Other nominees include Johnny Depp, Denzel Washington and Bruce Willis for Favorite Male Movie Star and Favorite Movie contenders, The Bourne Ultimatum, Pirates of the Caribbean: At Word's End, and Transformers.

Nominees in 38 categories across television, film and music platforms were selected by a sampling of men and women, ages 18-49 from a list compiled by Knowlege Networks, a market research company, and members of the People's Choice Community. Fans can vote for their favorites at PCAvote.com. »

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Cold reception at boxoffice for most openers

23 October 2007 | The Hollywood Reporter - Movie News | See recent The Hollywood Reporter - Movie News news »

30 Days of Night, the Josh Hartnett starrer adapted from the graphic novel about Alaskan vampires, bled $16 million to open atop the domestic rankings, but there were few signs of life elsewhere during the weekend at the boxoffice.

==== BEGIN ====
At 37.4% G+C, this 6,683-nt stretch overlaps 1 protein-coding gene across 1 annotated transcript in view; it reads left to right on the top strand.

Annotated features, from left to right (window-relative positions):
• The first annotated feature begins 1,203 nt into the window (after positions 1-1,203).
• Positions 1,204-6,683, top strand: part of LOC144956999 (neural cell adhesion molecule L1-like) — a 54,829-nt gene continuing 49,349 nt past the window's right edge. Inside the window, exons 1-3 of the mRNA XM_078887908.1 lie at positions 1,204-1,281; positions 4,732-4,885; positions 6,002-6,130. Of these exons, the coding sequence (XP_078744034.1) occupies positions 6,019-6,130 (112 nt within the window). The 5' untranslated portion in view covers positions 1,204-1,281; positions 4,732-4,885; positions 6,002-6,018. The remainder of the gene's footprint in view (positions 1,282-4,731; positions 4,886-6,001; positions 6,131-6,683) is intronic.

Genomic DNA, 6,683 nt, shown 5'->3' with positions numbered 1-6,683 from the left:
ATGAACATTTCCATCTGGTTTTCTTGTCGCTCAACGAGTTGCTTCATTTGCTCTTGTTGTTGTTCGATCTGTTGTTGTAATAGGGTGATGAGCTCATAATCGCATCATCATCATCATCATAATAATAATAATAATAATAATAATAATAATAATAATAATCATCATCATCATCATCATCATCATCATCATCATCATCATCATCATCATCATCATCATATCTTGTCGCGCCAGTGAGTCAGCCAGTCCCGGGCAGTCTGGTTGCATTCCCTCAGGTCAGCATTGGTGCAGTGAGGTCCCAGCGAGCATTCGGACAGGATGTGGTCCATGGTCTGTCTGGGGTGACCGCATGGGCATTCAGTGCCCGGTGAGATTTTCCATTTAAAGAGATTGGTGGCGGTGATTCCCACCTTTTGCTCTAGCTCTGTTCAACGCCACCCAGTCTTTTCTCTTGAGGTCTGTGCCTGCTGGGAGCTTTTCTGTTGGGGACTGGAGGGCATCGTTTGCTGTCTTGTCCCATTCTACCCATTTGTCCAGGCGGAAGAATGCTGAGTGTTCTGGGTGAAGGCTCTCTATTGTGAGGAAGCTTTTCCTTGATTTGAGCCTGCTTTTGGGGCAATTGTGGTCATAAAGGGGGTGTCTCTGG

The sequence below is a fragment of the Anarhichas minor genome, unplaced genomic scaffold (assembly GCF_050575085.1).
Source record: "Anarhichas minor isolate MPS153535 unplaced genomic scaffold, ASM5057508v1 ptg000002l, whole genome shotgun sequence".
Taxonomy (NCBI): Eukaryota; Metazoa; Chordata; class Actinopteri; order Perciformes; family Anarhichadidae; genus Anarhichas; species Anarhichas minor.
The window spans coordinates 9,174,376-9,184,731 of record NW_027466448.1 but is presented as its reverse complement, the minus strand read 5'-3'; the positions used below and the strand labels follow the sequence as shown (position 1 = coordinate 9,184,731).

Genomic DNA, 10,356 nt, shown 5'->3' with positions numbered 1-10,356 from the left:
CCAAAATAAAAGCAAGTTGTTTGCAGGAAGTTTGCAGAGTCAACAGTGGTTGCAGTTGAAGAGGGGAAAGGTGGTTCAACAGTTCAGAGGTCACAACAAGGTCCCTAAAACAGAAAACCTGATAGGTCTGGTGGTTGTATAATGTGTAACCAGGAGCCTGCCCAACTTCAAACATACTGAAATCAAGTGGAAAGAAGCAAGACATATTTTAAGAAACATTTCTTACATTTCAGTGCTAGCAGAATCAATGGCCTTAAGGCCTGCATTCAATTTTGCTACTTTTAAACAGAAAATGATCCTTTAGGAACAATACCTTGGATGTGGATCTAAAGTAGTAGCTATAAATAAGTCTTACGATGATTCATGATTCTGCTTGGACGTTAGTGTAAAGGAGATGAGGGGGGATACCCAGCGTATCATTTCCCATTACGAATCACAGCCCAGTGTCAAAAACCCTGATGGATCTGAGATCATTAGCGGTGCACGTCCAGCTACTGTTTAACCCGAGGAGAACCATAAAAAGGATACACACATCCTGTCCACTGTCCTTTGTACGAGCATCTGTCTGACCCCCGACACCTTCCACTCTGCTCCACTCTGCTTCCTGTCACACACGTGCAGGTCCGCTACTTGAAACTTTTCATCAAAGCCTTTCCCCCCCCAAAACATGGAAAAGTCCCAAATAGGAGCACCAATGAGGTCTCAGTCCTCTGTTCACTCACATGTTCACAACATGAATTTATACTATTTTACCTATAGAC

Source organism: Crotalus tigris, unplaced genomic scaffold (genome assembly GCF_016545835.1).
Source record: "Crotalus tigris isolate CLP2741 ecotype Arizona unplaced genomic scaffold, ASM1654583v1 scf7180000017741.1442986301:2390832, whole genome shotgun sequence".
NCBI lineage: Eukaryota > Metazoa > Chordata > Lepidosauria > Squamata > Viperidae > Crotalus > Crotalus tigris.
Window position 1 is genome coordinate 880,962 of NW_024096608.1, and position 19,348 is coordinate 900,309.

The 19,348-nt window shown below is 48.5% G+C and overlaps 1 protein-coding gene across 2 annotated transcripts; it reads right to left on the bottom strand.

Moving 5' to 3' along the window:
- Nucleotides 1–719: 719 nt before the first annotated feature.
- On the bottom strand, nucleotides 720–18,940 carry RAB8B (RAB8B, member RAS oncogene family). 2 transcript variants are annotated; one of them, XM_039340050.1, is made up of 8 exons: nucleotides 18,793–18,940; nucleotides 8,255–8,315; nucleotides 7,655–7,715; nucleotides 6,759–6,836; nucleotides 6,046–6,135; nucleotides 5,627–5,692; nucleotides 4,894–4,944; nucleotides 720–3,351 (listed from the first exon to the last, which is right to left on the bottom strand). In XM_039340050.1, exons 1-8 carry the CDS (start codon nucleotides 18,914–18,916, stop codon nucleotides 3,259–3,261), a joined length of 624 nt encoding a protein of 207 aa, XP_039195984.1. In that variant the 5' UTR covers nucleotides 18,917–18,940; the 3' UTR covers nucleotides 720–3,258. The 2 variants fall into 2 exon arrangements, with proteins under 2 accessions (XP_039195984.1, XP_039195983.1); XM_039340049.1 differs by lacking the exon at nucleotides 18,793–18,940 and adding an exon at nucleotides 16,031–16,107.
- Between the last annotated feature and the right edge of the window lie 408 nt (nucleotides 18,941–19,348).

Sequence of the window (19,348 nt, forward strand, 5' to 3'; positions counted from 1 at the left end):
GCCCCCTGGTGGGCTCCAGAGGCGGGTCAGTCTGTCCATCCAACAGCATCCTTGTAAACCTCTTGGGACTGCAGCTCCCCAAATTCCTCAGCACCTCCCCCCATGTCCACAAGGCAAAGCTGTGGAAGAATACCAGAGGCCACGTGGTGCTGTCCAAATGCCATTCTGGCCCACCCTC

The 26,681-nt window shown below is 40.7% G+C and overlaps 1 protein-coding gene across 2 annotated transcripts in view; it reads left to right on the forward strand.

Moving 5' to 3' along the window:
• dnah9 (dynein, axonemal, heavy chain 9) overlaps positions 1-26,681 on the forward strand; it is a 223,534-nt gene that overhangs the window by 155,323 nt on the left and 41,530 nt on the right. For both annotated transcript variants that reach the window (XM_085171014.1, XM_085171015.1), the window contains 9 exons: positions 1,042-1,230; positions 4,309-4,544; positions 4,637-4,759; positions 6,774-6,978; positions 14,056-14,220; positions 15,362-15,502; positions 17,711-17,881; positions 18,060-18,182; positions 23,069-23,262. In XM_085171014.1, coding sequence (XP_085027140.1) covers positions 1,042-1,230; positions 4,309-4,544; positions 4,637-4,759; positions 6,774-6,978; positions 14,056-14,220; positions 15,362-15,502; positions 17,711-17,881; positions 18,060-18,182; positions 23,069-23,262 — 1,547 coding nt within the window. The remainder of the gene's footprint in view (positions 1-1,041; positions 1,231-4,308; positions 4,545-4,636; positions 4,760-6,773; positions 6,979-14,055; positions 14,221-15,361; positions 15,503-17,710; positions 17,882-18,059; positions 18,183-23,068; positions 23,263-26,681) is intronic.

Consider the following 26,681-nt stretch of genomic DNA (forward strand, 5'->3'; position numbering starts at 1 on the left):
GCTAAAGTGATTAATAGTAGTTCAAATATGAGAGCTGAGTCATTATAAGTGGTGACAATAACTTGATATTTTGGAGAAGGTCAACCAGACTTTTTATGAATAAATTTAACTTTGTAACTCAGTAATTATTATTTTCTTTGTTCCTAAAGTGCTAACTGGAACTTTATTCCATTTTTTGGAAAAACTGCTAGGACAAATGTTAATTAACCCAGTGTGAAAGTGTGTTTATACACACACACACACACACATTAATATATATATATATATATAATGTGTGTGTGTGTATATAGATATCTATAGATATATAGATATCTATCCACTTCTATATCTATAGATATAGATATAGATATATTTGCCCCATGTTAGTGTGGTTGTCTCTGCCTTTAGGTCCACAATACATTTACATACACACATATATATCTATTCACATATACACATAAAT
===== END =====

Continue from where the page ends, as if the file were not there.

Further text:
Fox Atomic's sports spoof The Comebacks rung up $5.6 million to debut in fifth place, while Miramax's Gone Baby Gone, a thriller written and directed by Ben Affleck, bowed in sixth with $5.5 million.

Disney opened a 3-D version of Tim Burton's The Nightmare Before Christmas in 534 theaters to gross $5.3 million in eighth. New Line's Rendition, a CIA thriller starring Reese Witherspoon and Jake Gyllenhaal, grossed just $4.1 million in a ninth-place debut.

Three films opened outside the top 10: DreamWorks/Paramount's Things We Lost in the Fire, with Benicio Del Toro and Halle Berry, took in $1.6 million; Freestyle's supernatural yarn "Sarah Landon and the Paranormal Hour" unspooled with just $586,283 from 1,121 playdates; and Rocky Mountain's animated The Ten Commandments opened with $478,910 from 830 engagements.

Industrywide grosses totaled $97 million, or 8% less than during the same weekend last year. »

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Star wattage waning at Rome fest